Northern Ireland news

Mo Mowlam: Irish official claimed then shadow Secretary of State was 'flaky'

Secretary of State Dr Mo Mowlam in 1998. Picture by Pacemaker
Éamon Phoenix

MO Mowlam gave British and Irish officials a 'Comic Relief kissing kit' at a lunch hosted by the Joint Anglo-Irish Secretariat in March 1997.

Newly-released files on the lunch at Maryfield, in Holywood, Co Down, show that Irish officials were unimpressed by the approach of Dr Mowlam, then shadow secretary of state.

A Northern Ireland Office memo, dated March 3, 1997, highlighted Irish Secretary, David Donoghue's "lack of enthusiasm" for Dr Mowlam.

"He does not like the lady," the memo read. "She is, for instance, 'flaky'. Neither she nor her party is seen as pro-nationalist…"

A further memo noted that some Irish members of the secretariat did not attend the lunch.

"It is not quite clear whether other members of the Irish side were absent on orders, because they were frightened of missing the plane back to Dublin, or because they simply couldn’t be bothered. A bit of all three, it seems," the memo read.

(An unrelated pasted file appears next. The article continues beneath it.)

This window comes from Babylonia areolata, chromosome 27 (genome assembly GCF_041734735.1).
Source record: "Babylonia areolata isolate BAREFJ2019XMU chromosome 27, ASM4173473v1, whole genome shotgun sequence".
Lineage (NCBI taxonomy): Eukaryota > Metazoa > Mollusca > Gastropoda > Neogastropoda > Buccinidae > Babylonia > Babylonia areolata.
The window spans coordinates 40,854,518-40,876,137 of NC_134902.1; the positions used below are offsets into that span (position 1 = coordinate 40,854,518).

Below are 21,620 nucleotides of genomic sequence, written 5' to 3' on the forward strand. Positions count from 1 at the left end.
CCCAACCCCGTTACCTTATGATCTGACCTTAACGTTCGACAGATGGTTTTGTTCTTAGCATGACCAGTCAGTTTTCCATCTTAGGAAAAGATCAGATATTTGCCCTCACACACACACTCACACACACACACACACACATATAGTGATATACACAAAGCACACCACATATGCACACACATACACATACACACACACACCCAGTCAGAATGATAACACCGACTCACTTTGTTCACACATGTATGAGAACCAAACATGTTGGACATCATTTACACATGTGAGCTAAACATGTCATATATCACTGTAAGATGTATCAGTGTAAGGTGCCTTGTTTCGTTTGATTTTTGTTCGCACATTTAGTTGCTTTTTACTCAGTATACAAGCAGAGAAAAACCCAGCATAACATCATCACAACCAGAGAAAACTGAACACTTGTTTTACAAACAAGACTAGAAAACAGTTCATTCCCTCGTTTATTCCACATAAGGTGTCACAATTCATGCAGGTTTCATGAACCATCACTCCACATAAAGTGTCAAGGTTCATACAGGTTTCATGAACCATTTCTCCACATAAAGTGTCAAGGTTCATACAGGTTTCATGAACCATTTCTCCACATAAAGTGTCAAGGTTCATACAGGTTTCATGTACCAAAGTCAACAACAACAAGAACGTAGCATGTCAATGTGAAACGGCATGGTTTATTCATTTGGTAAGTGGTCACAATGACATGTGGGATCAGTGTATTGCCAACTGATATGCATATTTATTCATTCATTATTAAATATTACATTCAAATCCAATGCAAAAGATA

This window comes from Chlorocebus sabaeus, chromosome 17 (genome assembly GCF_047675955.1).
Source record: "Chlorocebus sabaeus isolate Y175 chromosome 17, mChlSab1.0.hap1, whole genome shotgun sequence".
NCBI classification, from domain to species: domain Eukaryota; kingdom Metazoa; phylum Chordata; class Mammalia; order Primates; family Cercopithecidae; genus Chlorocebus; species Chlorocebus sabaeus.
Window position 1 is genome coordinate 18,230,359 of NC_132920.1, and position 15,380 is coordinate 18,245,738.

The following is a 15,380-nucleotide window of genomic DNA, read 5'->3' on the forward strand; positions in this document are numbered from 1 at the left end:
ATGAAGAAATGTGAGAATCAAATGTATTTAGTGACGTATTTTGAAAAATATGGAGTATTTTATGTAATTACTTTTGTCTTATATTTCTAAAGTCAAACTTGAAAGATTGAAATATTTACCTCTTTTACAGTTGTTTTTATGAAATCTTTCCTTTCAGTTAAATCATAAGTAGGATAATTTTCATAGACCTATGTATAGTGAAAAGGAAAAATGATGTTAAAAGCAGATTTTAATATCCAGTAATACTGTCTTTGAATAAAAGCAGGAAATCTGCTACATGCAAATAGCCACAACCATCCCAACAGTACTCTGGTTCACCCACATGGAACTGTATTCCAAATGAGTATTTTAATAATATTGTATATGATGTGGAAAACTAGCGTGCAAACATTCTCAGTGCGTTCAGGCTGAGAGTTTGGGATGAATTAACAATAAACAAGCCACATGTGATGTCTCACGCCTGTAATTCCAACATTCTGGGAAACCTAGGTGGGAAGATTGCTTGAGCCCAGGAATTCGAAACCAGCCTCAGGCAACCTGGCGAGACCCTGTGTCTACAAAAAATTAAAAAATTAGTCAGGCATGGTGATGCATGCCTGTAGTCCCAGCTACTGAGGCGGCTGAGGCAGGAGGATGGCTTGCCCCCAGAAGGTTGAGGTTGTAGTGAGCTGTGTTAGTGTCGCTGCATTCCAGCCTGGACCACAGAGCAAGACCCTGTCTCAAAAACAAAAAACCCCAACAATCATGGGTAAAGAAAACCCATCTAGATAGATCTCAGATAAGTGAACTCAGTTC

According to the memo, Dr Mowlam made a number of important points in her opening statement including: "(a) a future Labour government would be committed to maintaining a good working relationship with the Irish; (b) the balance of change in NI was in a nationalist direction; it was, therefore, all the more important to address unionist concerns, including over the role of Maryfield; and (c) a Labour government would support an inclusive talks process - indeed, it would make particular efforts to bring Sinn Féin in. But (d) they were no less attached to the principle of consent (unionist, not simply nationalist) and recognised the need to take unionists with them in a negotiated political settlement."

Dr Mowlam told the lunch she "expected the by-partisan policy (at Westminster) to collapse within two days of a new Labour government, in part owing to the 'natural affinity' between Conservatives and unionists".

Faced with London being urged on by nationalists/Sinn Féin (after a ceasefire) to face down militant unionists at Drumcree, she could easily envisage all the British press denouncing a Labour government.

"In such circumstances she could see herself lasting only three months in the job," the memo read.

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